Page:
In contrast, they have been pejoratively criticizing the genuine efforts of SADC, which sought African solutions to African problems for Africa’s sake, as feeble attempts of some “corrupt Old Boys Club” African leaders.

b). SADC Chair’s Role, pre-2019 DRC Elections
When DRC’s President Kabila announced that he will not be standing as a presidential candidate as per the two term limit imposed by the Constitution, and particularly when he chose Emmanuel Ramazani Shadaray as the candidate of the ruling Party, it became definite that he was not standing.
He also announced that he did not want any outside interference or money in what is strictly a domestic affair of the DRC elections. Since the DRC is a SADC member State, SADC accepted this legitimate position of the DRC government, and so did the African Union (AU) to which the DRC is also a member State.
While many countries including those in the SADC had doubts on whether or not elections would take place in the DRC, this eventually took place on December 30, 2018, peacefully, a first in 59 years.
Without doubt the facilitative role played by SADC through the intervention by the Chairperson who met with both the opposition and ruling parties’ Presidential candidates, contributed to the required confidence and trust in SADC as a candid stakeholder in peaceful and fair elections in the DRC. Specifically, the SADC Chair met with Emmanuel Ramazani Shadary of the ruling People’s Party for Reconstruction and Democracy (PPRD) on November 15, 2018, and with Jean-Pierre Bemba and Moise Katumbi, leaders of the opposition Movement for the Liberation of the Congo and Ensemble Party, who rallied behind Martin Fayulu as the Presidential candidate on December 13, 2018, in Windhoek.
In the closed door meetings, President Geingob, articulated an anecdote of how when President Dr. Sam Nujoma went to consult Cuban President El Comandante Fidel Ruz Castro on Namibia’s shifting of gears from an armed military struggle to participation in the UN Resolution 435 sponsored elections.
After Cde Castro patiently listened to him for over an hour, he responded, “It is your country”, we will support you. Furthermore Cde Castro asked the question, “Are you going to win the elections”?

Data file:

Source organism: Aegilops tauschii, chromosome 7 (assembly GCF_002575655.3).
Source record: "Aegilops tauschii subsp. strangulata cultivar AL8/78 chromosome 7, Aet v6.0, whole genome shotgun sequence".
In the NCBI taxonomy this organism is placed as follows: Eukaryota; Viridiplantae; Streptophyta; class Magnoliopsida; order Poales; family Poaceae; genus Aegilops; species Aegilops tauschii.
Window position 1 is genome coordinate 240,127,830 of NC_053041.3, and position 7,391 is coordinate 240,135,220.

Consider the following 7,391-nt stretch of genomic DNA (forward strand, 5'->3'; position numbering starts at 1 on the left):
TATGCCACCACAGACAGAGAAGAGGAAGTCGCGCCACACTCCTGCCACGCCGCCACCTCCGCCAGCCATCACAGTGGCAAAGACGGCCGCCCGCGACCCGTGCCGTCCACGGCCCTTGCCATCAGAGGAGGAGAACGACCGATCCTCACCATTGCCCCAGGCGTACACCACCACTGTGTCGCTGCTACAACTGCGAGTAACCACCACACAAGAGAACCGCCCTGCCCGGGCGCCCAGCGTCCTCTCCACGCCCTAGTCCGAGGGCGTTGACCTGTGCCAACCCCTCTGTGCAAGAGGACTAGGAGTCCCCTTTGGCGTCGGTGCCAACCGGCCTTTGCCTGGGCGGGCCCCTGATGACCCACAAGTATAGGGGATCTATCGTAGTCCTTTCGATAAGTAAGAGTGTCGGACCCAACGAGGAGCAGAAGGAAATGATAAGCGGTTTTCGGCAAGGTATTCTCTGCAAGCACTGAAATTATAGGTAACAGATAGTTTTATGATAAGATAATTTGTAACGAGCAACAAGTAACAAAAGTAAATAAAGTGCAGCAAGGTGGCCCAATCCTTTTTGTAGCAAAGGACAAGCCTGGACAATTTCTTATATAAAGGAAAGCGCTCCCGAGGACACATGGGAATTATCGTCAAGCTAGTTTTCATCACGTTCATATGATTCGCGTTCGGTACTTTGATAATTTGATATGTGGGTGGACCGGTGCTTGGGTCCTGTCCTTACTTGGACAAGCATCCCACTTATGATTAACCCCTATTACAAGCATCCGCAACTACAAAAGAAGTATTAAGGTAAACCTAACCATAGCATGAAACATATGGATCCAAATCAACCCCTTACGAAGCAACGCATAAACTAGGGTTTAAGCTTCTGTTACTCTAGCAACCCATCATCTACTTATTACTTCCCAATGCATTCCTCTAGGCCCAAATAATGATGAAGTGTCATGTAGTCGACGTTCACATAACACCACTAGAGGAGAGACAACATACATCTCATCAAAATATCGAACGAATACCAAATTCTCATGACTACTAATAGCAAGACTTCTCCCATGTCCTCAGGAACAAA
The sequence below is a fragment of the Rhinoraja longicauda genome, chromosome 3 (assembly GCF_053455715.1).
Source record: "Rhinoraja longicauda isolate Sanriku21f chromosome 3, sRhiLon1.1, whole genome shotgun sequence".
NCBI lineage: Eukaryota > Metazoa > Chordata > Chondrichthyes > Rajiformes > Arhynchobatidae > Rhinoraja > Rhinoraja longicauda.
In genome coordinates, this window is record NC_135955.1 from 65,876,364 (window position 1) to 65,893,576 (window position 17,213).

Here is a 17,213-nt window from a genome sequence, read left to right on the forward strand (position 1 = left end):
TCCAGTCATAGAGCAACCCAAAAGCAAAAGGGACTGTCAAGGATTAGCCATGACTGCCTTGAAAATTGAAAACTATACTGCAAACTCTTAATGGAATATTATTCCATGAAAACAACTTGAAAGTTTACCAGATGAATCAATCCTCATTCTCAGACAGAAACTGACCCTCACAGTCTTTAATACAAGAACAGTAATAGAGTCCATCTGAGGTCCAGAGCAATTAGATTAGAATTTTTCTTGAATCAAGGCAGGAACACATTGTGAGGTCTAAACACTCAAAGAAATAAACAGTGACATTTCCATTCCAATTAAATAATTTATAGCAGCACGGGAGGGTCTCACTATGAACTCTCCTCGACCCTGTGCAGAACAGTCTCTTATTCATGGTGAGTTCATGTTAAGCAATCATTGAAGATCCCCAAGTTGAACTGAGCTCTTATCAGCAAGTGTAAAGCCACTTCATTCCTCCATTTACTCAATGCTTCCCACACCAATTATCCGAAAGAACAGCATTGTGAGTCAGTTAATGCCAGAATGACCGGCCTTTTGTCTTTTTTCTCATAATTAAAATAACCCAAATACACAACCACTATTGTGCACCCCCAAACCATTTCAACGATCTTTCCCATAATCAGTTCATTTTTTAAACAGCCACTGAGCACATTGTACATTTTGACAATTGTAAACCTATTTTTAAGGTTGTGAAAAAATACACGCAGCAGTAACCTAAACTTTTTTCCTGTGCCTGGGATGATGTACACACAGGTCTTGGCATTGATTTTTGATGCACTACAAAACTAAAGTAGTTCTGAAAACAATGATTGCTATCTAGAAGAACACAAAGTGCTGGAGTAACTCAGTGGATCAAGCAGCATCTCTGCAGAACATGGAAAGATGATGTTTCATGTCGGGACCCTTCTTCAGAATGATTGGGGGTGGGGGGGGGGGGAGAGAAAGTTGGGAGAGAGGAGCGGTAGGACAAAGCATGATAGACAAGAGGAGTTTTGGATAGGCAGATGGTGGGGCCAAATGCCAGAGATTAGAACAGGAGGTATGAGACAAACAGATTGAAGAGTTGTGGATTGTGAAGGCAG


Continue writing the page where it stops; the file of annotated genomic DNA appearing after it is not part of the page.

And President Nujoma answered “yes, through hard work”.
The anecdote was to demonstrate to the DRC Presidential candidates the important principle that it was the duty of the People of the DRC to peacefully decide their own political future as sovereigns, and that SADC was only there to support them.
Hence, neither SADC nor the AU, or outside powers have the right to overlook the sovereignty of the DRC, meaning its internal processes, systems and institutions of governance, to decide on the country’s political leadership.
Unless of course that sovereign country ask for specific help and SADC in line with its principles will provide assistance.
c). Aftermath of the DRC Elections
Eventually the preliminary DRC election results were announced on January 10, 2019, according to which Felix Tshisekedi, the leader of the oldest and biggest opposition party, the Union for Democracy and Social Progress (UDPS) which his late father Etienne Tshisekedi led for decades, won the Presidential race with 38% (7 million) of the vote, defeating Martin Fayulu, 34% (6.3 million), and Emmanuel Ramazani Shadary, who garnered 24% (4.35 million).
Given that DRC used the plurality voting electoral system like the American system, the winner with a majority votes takes all without a need for any reruns.
Condemnatory responses came in swiftly, claiming vote rigging. Starting with Fayulu who subsequently sued in the DRC’s Constitutional Court.
The DRC’s Roman Catholic Church, also rejected the results, as being at variance with their tally which forecasted a different winner. French Foreign Minister Jean Yves Le Drian claimed that Fayulu was expected to be declared the winner, while Belgian Foreign Minister Didier Reynders expressed doubt on the results, vowing to use Belgium’s temporary UN Security Council seat to investigate the situation.
The British Foreign Secretary, Jeremy Hunt expressed concern about the “discrepancies” in the results.
The Secretary-General of the UN, Antonia Guterres urged all parties to “refrain from violence” and live up to their responsibility in preserving stability.
Only the Only Russian and Chinese Representatives at the UN stated that they oppose foreign interference in the DRC.
The United States vowed to “hold accountable” anyone who undermines democratic processes.  Astonishingly, the Consultative Group meeting in Addis Ababa on January 17, chaired by the AU Chairperson, Paul Kagame, President of Rwanda, expressed, “serious doubts” on the results and requested the DRC government to delay announcing the final results.
In this regard, AU Chairman, the President of Rwanda, Paul Kagame and the Chair of the AU Commission Moussa Faki were to visit the DRC to forge a consensus way out.

Moses Pakote  

This commentary is written entirely in my personal capacity as a private citizen.